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  1. Concussions and Headgear Tyler Kohmetscher

  2. Definition • A concussion is a type of traumatic brain injury that is caused by a blow to the head or body, a fall, or another injury that jars or shakes the brain inside the skull

  3. Signs and Symptoms • Thinking and remembering • Feeling slowed down • Not thinking clearly • Not being able to remember new information • Not being able to concentrate • Physical • Fuzzy or blurry vision • Headache • Sensitivity to light or noise • Feeling tired or having no energy • Dizziness • Balance problems • Nausea and vomiting

  4. Signs and Symptoms (cont) • Emotional and mood • Sad • Easily upset or angered • More emotional • Nervous or anxious • Sleep • Sleeping less than usual • Sleeping more than usual • Having a hard time falling asleep

  5. Factors affecting Concussions BPS Model • Biological • Female • Child • Psychological • Having to “suck it up” for parents, coaches • Pressure to perform • Social • Relationships with parents or coaches • Live up to social gender roles • Males show no signs of weakness

  6. Diagnosis • ImPACT Test • Taken at beginning of year before beginning athletics • Baseline to test if you experienced concussion later • Memory, attention span, and reaction time • Physician • Check for attention span, memory and reaction time

  7. Headgear • Became popular in the 2003 Women’s World Cup • Resembles an enlarged headband • Weighs less then 2 ounces • Covers forehead, temple, and occipital bone in the back of the head

  8. Stats for Headgear • In a population studied, • 47.8% had experienced symptoms of a concussion during the current soccer year. • 26.9% of athletes who wore headgear had concussions • 52.8% of those who did not wear headgear had concussions • More than one concussion was experienced by 50.0% of the concussed headgear athletes • 69.3% of the concussed No-head gear group had experience more than one concussion

  9. Pros and Cons • Pros • Prevents concussions • Makes you more confident in playing harder • Not scare • Cons • Not comfortable • Makes you look not very “cool” • Can still suffer concussion whether wearing it or not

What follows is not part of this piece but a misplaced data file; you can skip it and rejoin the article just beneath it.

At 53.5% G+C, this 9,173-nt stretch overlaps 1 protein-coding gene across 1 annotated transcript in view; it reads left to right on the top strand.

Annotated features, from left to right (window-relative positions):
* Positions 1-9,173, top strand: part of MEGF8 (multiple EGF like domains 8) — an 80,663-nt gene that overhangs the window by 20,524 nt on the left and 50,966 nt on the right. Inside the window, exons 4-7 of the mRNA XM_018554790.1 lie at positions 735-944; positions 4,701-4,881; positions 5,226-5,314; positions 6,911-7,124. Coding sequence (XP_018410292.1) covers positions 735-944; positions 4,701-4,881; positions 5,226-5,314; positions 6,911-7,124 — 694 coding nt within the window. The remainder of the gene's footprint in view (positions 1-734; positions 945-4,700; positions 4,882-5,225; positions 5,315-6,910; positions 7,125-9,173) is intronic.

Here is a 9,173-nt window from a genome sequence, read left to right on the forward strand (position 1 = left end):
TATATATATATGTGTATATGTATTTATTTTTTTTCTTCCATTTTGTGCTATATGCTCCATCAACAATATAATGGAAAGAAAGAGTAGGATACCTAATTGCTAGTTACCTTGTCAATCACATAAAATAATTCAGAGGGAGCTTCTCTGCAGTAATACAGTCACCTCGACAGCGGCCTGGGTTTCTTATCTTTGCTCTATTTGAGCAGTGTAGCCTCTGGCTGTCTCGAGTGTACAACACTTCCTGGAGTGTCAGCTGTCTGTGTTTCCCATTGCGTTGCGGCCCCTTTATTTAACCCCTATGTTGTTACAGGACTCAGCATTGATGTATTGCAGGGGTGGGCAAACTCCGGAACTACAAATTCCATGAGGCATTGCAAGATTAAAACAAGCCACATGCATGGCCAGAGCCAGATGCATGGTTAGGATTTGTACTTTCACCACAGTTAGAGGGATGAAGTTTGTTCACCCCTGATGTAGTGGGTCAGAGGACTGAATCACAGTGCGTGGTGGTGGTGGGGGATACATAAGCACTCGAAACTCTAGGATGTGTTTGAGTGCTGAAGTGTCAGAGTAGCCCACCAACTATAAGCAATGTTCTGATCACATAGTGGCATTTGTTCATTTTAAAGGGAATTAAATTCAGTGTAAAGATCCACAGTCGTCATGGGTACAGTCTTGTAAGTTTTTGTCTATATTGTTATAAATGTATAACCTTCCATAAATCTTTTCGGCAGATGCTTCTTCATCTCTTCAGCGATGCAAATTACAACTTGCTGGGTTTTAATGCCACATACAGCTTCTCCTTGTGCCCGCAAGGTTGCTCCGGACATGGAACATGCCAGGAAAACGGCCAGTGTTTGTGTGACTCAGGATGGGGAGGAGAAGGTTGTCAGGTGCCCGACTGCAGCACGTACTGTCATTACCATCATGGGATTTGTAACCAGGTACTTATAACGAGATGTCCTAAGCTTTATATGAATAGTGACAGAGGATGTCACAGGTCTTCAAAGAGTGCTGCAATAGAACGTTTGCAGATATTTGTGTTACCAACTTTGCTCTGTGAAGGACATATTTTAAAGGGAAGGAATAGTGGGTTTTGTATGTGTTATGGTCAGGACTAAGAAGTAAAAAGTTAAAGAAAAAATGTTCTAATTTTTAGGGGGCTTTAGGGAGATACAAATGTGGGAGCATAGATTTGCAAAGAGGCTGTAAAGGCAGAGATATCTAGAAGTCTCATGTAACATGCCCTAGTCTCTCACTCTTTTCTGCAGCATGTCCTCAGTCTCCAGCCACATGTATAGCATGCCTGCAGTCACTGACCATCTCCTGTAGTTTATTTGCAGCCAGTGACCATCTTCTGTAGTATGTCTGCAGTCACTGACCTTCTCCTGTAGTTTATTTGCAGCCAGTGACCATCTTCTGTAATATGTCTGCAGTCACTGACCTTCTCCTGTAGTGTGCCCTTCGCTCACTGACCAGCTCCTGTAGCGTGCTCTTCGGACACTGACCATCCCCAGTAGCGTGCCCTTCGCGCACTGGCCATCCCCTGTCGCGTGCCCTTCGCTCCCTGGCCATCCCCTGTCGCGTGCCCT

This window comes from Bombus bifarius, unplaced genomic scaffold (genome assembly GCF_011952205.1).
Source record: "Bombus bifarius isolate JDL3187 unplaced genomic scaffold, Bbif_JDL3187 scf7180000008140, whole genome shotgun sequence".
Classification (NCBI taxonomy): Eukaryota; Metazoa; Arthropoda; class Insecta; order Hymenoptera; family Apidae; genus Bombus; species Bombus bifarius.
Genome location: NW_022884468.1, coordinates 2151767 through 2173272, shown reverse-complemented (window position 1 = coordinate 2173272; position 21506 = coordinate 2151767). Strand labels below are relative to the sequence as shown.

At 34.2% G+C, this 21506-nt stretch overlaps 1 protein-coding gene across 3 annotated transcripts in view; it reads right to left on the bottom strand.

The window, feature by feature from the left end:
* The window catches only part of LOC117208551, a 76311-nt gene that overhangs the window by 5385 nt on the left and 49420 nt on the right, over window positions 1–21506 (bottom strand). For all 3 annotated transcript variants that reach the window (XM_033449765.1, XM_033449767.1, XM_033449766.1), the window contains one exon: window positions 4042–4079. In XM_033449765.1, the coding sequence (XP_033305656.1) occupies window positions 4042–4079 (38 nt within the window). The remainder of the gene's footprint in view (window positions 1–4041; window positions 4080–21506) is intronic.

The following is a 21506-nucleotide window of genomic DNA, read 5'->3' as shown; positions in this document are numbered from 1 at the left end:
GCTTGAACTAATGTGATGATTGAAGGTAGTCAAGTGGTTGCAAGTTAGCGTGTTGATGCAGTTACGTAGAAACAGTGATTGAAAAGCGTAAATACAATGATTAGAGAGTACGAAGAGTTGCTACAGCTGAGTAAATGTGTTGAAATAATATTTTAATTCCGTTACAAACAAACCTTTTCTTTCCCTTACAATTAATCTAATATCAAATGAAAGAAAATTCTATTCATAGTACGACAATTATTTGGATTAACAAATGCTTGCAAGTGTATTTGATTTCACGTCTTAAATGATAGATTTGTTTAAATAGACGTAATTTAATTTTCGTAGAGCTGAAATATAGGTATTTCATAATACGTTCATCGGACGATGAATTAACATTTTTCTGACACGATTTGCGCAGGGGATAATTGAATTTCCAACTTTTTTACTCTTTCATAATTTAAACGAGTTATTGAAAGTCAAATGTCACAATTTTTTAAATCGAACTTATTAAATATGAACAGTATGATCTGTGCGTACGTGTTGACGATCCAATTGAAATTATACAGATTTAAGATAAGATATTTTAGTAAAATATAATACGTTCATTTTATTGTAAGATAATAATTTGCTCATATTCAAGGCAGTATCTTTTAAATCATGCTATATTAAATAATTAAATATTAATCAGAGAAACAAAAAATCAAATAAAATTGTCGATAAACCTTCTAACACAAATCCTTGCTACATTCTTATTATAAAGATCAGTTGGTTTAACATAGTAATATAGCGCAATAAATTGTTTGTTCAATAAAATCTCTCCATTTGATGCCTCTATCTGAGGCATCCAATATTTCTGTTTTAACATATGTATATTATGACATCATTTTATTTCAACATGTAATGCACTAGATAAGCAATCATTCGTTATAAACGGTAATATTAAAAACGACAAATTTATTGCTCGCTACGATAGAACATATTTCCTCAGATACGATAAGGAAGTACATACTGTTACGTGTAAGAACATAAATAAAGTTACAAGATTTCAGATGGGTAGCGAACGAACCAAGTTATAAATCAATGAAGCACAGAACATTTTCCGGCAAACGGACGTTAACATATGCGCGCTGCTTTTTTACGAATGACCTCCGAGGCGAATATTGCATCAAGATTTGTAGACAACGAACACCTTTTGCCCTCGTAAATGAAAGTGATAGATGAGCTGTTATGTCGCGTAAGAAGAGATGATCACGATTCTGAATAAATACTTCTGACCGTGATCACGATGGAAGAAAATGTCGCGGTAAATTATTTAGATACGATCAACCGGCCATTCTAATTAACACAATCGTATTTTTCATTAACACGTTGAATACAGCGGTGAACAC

10. References • Concussion - WebMD: Causes, Symptoms, Diagnosis, Treatment, and Prevention. (n.d.). WebMD - Better information. Better health. Retrieved November 7, 2012, from http://www.webmd.com/brain/tc/traumatic-brain-injury-concussion-overview • Broglio, S., Yu, Y., Broglio, M., & Sell, T. (n.d.). The Efficacy of Soccer Headgear. National Center for Biotechnology Information. Retrieved November 7, 2012, from http://www.ncbi.nlm.nih.gov/pmc/articles/P

  11. References • LONGMAN, J. (n.d.). The New York Times > Sports > Soccer > Soccer Headgear: Does It Do Any Good? The New York Times - Breaking News, World News & Multimedia. Retrieved November 7, 2012, from http://www.nytimes.com/2004/11/27/sports/soccer/27soccer.html?_r=2& • Sarafino, E. P., & Smith, T. W. (2012). Health psychology: biopsychosocial interactions (7th ed.). Hoboken, N.J.: Wiley.

  12. References • Concussion. (n.d.). MedicineNet. Retrieved December 12, 2013, from http://www.medicinenet.com/brain_concussion/page4.htm • Delaney, S., & Drummond, R. (2008). The effect of protective headgear on head injuries and concussions in adolescent football (soccer) players. British Journal of Sports Medicine, 42(2), 110-115. Retrieved December 13, 2012, from the Academic Search Premier database.